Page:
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Mrs. Ramjohn – whose family has been serving Trini doubles for a century – shares the story of her iconic Scarborough roti shop
Mrs. Ramjohn, who has been serving me Trini doubles since 1995, has never heard of NOW Magazine – even though a green NOW box used to sit just down the street from her Scarborough shop, ACR Hot Roti & Doubles (2680 Lawrence East, 416-755-7806).
She’s mildly suspicious and wary about being profiled for a publication I may have made up. It takes a few gentle and reassuring phone calls, with me verging on begging, before she agrees.
One condition: I don’t print her first name. It’s either Mrs. Ramjohn or Aunty.
We’ll go with both.
Aunty Ramjohn doesn’t need the publicity. ACR is legendary. She and her late husband opened Scarborough’s first doubles shop thirty years ago. But the following for their moist, fluffy and spicy combination of bara and channa (with pepper!) has been building for decades before that.
They opened their first doubles shop in Marabella, Trinidad, in 1971, continuing a business that Aunty Ramjohn’s family had been doing since the turn of the century.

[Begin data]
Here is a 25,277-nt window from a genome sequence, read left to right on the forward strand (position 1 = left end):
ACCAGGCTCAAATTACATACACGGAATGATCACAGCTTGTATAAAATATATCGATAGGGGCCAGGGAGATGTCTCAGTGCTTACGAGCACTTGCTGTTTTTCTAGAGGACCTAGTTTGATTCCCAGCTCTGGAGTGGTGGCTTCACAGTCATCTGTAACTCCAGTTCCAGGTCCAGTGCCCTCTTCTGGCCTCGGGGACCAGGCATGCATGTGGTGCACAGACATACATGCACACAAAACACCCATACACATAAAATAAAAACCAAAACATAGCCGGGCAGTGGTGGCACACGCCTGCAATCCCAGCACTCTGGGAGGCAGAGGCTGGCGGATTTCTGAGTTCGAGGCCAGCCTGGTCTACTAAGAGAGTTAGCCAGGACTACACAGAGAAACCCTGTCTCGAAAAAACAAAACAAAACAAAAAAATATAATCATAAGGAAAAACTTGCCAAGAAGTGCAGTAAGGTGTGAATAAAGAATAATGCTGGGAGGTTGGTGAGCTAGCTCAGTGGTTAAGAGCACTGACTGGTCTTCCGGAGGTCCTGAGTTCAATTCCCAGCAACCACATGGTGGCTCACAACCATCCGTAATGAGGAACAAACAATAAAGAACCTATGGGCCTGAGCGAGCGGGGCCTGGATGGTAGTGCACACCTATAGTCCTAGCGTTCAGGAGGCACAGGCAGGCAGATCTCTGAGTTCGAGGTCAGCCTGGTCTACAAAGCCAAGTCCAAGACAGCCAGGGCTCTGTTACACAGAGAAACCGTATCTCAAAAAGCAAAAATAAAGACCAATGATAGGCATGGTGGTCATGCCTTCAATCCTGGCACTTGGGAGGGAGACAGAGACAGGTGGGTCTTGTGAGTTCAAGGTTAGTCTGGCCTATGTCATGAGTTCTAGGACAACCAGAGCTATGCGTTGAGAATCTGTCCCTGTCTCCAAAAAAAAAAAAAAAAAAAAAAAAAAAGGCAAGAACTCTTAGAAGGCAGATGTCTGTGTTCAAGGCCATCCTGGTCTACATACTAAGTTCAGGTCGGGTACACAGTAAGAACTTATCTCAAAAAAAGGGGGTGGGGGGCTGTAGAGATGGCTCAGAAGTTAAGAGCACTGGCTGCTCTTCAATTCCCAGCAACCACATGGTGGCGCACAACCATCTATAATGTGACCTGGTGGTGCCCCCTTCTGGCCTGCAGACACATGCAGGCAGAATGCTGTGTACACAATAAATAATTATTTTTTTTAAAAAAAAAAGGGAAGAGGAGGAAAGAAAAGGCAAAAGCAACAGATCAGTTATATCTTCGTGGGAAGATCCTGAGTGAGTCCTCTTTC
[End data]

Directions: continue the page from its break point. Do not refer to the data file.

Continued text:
Her grandfather started selling bara and chutney around 1902. Her mother would take a tray of pholourie, bara and more to sell at Fyzabad Presbyterian School in the fifties. It was her mother who started selling channa on bara – singular – before people would say “okay, double” for twice the peppery goodness.
The Ramjohns sold their doubles at an outdoor stand on the side of Allum’s Supermarket in Marabella.
“All these boys coming out from Pino’s nightclub and all those fete clubs, they used to come and buy,” says Aunty Ramjohn. “They used to come out one o’clock or two o’clock in the morning. By five o’clock, I’m done.”
She speaks fondly of those days: “Everything was nice,” she says. But an economic downturn in Trinidad and Tobago motivated the Ramjohns to make the move to Canada.
They were living in the Thunder Grove apartments in Scarborough, while working at TriVision making remotes for television sets. Shortly after, Aunty Ramjohn picked up a paper and found an ad selling a business: Eve’s Bakery.
Aunty Ramjohn got an unsecured loan from a banker she affectionately calls Ms. Cathy and used it to purchase and renovate the little shop at Midland and Lawrence.
“Things doesn’t change,” says Aunty Ramjohn – referring to her shop, which still has faded window stickers from its bakery days and the same houseplant from the day she moved in – and her doubles, the same ones from Marebella.
“Everything is the same. We have lots of customers from back home who live here now. They still come. They say, ‘This is aunty’s food’. They know my food. They know my taste. And they say, ‘I cannot find this taste nowhere.’”